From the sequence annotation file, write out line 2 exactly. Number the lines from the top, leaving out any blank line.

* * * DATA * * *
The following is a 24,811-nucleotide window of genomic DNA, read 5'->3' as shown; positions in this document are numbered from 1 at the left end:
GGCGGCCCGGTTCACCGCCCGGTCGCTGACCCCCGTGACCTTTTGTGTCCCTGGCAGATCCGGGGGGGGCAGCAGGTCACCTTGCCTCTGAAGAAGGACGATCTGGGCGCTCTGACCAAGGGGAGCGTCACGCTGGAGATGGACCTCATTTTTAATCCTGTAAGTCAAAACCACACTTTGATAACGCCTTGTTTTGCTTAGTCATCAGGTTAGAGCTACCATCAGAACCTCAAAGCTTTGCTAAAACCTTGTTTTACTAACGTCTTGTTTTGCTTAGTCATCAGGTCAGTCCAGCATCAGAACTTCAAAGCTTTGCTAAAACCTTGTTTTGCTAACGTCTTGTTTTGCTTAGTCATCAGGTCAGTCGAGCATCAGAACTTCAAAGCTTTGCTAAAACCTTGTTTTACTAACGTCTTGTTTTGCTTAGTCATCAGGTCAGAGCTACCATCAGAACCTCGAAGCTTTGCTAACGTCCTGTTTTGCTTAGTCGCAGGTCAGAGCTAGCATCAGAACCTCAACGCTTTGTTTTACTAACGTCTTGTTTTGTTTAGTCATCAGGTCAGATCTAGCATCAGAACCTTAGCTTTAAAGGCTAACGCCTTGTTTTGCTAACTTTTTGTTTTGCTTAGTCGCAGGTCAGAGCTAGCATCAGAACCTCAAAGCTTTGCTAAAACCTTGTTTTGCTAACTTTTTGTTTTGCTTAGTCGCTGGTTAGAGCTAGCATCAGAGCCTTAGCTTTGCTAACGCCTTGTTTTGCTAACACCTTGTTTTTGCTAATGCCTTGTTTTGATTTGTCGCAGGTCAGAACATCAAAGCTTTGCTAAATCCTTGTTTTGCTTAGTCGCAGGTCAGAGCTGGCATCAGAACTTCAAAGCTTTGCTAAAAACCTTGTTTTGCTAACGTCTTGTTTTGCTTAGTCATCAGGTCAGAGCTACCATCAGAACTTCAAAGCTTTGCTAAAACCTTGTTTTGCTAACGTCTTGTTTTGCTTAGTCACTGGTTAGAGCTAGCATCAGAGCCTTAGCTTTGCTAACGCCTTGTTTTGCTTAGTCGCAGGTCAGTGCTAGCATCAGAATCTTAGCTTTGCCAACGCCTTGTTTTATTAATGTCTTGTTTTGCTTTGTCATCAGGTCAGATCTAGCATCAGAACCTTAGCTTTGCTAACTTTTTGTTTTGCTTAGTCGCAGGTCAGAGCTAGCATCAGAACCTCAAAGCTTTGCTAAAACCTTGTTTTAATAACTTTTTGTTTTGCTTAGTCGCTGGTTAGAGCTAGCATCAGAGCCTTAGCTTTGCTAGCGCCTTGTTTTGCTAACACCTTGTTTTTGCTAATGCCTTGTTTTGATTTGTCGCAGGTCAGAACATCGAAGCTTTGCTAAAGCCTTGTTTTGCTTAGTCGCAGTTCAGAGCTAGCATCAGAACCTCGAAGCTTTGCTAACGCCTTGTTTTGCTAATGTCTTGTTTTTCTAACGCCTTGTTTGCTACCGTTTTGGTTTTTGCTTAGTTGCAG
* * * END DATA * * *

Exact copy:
GGCGGCCCGGTTCACCGCCCGGTCGCTGACCCCCGTGACCTTTTGTGTCCCTGGCAGATCCGGGGGGGGCAGCAGGTCACCTTGCCTCTGAAGAAGGACGATCTGGGCGCTCTGACCAAGGGGAGCGTCACGCTGGAGATGGACCTCATTTTTAATCCTGTAAGTCAAAACCACACTTTGATAACGCCTTGTTTTGCTTAGTCATCAGGTTAGAGCTACCATCAGAACCTCAAAGCTTTGCTAAAACCTTGTTTTACTAACGTCTTGTTTTGCTTAGTCATCAGGTCAGTCCAGCATCAGAACTTCAAAGCTTTGCTAAAACCTTGTTTTGCTAACGTCTTGTTTTGCTTAGTCATCAGGTCAGTCGAGCATCAGAACTTCAAAGCTTTGCTAAAACCTTGTTTTACTAACGTCTTGTTTTGCTTAGTCATCAGGTCAGAGCTACCATCAGAACCTCGAAGCTTTGCTAACGTCCTGTTTTGCTTAGTCGCAGGTCAGAGCTAGCATCAGAACCTCAACGCTTTGTTTTACTAACGTCTTGTTTTGTTTAGTCATCAGGTCAGATCTAGCATCAGAACCTTAGCTTTAAAGGCTAACGCCTTGTTTTGCTAACTTTTTGTTTTGCTTAGTCGCAGGTCAGAGCTAGCATCAGAACCTCAAAGCTTTGCTAAAACCTTGTTTTGCTAACTTTTTGTTTTGCTTAGTCGCTGGTTAGAGCTAGCATCAGAGCCTTAGCTTTGCTAACGCCTTGTTTTGCTAACACCTTGTTTTTGCTAATGCCTTGTTTTGATTTGTCGCAGGTCAGAACATCAAAGCTTTGCTAAATCCTTGTTTTGCTTAGTCGCAGGTCAGAGCTGGCATCAGAACTTCAAAGCTTTGCTAAAAACCTTGTTTTGCTAACGTCTTGTTTTGCTTAGTCATCAGGTCAGAGCTACCATCAGAACTTCAAAGCTTTGCTAAAACCTTGTTTTGCTAACGTCTTGTTTTGCTTAGTCACTGGTTAGAGCTAGCATCAGAGCCTTAGCTTTGCTAACGCCTTGTTTTGCTTAGTCGCAGGTCAGTGCTAGCATCAGAATCTTAGCTTTGCCAACGCCTTGTTTTATTAATGTCTTGTTTTGCTTTGTCATCAGGTCAGATCTAGCATCAGAACCTTAGCTTTGCTAACTTTTTGTTTTGCTTAGTCGCAGGTCAGAGCTAGCATCAGAACCTCAAAGCTTTGCTAAAACCTTGTTTTAATAACTTTTTGTTTTGCTTAGTCGCTGGTTAGAGCTAGCATCAGAGCCTTAGCTTTGCTAGCGCCTTGTTTTGCTAACACCTTGTTTTTGCTAATGCCTTGTTTTGATTTGTCGCAGGTCAGAACATCGAAGCTTTGCTAAAGCCTTGTTTTGCTTAGTCGCAGTTCAGAGCTAGCATCAGAACCTCGAAGCTTTGCTAACGCCTTGTTTTGCTAATGTCTTGTTTTTCTAACGCCTTGTTTGCTACCGTTTTGGTTTTTGCTTAGTTGCAG